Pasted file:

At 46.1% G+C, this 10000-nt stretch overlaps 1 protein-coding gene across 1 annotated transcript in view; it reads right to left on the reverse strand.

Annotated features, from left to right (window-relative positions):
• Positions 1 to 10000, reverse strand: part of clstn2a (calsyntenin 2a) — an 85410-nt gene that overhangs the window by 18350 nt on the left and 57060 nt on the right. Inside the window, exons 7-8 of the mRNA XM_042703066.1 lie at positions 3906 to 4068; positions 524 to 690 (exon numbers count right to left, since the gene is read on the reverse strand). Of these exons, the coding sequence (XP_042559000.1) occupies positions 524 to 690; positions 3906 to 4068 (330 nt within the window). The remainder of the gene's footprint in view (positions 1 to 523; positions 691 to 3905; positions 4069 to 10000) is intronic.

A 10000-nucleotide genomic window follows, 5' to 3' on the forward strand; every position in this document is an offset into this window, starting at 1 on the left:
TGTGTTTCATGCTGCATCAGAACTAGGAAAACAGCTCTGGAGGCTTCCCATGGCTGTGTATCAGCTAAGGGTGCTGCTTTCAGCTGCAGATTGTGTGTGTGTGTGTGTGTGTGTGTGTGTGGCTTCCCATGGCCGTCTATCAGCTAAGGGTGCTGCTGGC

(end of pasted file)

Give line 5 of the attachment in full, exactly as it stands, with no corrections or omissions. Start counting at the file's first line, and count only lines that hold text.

TGTGTTTCATGCTGCATCAGAACTAGGAAAACAGCTCTGGAGGCTTCCCATGGCTGTGTATCAGCTAAGGGTGCTGCTTTCAGCTGCAGATTGTGTGTGTGTGTGTGTGTGTGTGTGTGTGGCTTCCCATGGCCGTCTATCAGCTAAGGGTGCTGCTGGC